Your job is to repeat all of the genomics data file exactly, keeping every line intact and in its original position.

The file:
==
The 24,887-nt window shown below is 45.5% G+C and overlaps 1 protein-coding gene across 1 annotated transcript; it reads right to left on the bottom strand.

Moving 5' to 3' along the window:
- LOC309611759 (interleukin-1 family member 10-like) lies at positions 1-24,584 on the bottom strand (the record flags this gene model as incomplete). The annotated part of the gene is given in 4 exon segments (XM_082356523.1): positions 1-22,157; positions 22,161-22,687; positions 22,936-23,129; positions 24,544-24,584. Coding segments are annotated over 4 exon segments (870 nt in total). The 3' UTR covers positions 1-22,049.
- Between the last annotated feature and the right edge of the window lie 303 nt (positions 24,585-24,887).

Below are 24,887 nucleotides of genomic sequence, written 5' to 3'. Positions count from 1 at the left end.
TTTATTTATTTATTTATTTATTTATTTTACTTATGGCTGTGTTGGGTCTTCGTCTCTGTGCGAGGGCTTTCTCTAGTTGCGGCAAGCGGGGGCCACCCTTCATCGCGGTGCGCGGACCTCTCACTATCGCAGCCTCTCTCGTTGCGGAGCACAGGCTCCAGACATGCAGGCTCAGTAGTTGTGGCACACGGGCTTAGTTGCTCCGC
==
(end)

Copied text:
The 24,887-nt window shown below is 45.5% G+C and overlaps 1 protein-coding gene across 1 annotated transcript; it reads right to left on the bottom strand.

Moving 5' to 3' along the window:
- LOC309611759 (interleukin-1 family member 10-like) lies at positions 1-24,584 on the bottom strand (the record flags this gene model as incomplete). The annotated part of the gene is given in 4 exon segments (XM_082356523.1): positions 1-22,157; positions 22,161-22,687; positions 22,936-23,129; positions 24,544-24,584. Coding segments are annotated over 4 exon segments (870 nt in total). The 3' UTR covers positions 1-22,049.
- Between the last annotated feature and the right edge of the window lie 303 nt (positions 24,585-24,887).

Below are 24,887 nucleotides of genomic sequence, written 5' to 3'. Positions count from 1 at the left end.
TTTATTTATTTATTTATTTATTTATTTTACTTATGGCTGTGTTGGGTCTTCGTCTCTGTGCGAGGGCTTTCTCTAGTTGCGGCAAGCGGGGGCCACCCTTCATCGCGGTGCGCGGACCTCTCACTATCGCAGCCTCTCTCGTTGCGGAGCACAGGCTCCAGACATGCAGGCTCAGTAGTTGTGGCACACGGGCTTAGTTGCTCCGC